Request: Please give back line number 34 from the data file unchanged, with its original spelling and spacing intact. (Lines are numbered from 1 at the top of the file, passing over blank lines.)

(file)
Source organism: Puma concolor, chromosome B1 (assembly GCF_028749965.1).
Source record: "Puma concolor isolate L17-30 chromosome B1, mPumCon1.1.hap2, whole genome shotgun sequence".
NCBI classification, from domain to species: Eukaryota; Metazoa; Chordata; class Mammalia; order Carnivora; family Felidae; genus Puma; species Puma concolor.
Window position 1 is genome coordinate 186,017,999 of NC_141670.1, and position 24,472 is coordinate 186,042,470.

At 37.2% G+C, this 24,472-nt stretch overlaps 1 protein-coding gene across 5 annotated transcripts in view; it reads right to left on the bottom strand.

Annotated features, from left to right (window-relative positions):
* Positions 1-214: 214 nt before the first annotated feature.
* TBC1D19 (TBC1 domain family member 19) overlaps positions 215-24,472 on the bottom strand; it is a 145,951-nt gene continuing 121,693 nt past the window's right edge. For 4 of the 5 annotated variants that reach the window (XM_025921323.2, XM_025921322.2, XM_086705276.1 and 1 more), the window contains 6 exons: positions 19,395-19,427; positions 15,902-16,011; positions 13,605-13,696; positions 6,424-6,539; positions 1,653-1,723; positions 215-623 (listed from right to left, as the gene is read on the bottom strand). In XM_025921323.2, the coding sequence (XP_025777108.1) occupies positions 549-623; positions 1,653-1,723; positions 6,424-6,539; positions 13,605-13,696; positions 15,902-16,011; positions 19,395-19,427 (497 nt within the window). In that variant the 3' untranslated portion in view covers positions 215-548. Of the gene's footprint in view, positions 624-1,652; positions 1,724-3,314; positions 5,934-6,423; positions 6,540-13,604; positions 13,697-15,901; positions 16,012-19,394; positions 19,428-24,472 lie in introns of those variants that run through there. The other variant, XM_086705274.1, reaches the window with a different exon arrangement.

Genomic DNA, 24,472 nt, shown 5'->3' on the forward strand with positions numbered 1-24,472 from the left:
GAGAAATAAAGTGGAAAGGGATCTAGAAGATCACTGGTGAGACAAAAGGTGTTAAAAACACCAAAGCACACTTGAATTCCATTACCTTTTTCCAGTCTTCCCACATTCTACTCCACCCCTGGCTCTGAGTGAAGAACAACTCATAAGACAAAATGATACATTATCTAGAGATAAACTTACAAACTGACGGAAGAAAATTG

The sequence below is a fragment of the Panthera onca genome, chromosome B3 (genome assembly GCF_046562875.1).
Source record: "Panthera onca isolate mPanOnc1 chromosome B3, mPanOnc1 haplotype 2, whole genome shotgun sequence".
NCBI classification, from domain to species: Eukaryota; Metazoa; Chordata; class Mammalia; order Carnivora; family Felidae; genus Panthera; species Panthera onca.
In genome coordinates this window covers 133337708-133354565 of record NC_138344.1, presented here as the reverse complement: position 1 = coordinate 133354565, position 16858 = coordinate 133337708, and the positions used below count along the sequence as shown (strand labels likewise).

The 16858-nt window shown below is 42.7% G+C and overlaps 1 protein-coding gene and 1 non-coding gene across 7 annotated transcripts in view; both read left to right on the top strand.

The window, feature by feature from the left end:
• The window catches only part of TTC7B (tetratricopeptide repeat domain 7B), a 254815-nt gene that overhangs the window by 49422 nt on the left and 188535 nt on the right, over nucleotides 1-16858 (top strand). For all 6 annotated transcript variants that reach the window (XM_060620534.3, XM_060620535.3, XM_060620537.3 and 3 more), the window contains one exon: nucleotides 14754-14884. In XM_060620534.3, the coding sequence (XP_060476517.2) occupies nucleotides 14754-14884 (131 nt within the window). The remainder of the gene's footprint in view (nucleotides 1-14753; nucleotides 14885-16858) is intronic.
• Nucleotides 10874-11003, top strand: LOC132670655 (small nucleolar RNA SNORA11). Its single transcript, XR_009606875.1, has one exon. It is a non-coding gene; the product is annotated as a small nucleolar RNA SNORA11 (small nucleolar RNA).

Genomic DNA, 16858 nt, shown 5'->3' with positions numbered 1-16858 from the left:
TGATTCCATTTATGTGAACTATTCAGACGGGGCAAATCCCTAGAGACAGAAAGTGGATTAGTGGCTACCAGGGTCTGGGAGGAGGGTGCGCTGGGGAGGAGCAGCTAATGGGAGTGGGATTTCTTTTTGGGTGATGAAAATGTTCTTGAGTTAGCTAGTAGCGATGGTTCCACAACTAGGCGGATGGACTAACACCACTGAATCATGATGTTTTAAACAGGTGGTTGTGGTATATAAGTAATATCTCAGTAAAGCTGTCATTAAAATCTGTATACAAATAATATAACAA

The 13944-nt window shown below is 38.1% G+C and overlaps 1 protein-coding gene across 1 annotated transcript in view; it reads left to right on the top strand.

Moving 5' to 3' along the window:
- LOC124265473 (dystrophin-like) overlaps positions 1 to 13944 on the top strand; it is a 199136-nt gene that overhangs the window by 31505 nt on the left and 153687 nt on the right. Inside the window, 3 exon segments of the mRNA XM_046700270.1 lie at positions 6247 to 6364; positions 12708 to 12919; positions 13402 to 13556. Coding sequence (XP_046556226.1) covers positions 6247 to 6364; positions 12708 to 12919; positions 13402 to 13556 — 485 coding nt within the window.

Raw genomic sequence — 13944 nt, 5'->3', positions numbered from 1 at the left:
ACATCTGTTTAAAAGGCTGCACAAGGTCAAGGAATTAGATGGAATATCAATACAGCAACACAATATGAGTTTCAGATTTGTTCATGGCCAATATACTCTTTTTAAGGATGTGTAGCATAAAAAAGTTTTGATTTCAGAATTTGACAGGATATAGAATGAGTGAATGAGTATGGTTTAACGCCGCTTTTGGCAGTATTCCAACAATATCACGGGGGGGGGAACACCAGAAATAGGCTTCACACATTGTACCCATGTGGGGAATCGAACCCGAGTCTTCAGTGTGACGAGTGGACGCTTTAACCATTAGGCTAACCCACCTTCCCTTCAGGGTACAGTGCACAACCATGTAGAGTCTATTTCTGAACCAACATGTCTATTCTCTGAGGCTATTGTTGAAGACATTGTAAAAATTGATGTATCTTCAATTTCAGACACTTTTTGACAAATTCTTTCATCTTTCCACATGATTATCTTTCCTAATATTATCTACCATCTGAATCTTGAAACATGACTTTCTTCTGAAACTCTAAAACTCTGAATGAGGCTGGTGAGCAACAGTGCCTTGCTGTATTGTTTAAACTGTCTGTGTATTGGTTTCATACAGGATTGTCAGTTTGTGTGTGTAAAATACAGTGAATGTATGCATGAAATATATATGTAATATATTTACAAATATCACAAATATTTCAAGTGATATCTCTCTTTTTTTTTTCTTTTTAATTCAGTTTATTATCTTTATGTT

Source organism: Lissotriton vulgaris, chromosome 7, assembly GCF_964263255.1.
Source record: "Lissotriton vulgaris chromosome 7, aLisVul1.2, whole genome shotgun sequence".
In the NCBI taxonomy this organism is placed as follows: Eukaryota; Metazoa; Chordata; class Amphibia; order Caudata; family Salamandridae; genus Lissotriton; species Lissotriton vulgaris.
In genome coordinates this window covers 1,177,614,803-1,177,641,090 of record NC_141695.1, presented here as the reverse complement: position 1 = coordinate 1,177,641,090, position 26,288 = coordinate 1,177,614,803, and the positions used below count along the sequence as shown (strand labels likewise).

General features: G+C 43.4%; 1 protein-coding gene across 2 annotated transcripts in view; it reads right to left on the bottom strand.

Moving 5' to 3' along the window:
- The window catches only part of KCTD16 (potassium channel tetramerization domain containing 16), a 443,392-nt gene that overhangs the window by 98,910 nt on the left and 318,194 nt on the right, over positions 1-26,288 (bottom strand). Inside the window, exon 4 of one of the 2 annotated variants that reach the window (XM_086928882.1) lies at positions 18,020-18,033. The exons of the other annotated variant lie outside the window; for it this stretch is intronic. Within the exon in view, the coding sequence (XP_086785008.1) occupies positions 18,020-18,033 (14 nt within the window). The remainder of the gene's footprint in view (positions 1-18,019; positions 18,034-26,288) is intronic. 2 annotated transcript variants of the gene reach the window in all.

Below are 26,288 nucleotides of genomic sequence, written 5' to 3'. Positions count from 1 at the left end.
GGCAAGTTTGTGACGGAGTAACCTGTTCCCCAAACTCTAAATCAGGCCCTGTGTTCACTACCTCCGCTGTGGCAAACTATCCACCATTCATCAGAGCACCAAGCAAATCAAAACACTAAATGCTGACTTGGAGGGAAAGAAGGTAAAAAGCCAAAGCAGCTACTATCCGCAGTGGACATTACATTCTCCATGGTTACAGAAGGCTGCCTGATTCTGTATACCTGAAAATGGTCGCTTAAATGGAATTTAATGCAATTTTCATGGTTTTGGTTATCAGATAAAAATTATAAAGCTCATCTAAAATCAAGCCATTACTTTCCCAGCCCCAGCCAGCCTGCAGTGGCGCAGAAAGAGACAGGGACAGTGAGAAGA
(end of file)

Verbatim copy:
GGCAAGTTTGTGACGGAGTAACCTGTTCCCCAAACTCTAAATCAGGCCCTGTGTTCACTACCTCCGCTGTGGCAAACTATCCACCATTCATCAGAGCACCAAGCAAATCAAAACACTAAATGCTGACTTGGAGGGAAAGAAGGTAAAAAGCCAAAGCAGCTACTATCCGCAGTGGACATTACATTCTCCATGGTTACAGAAGGCTGCCTGATTCTGTATACCTGAAAATGGTCGCTTAAATGGAATTTAATGCAATTTTCATGGTTTTGGTTATCAGATAAAAATTATAAAGCTCATCTAAAATCAAGCCATTACTTTCCCAGCCCCAGCCAGCCTGCAGTGGCGCAGAAAGAGACAGGGACAGTGAGAAGA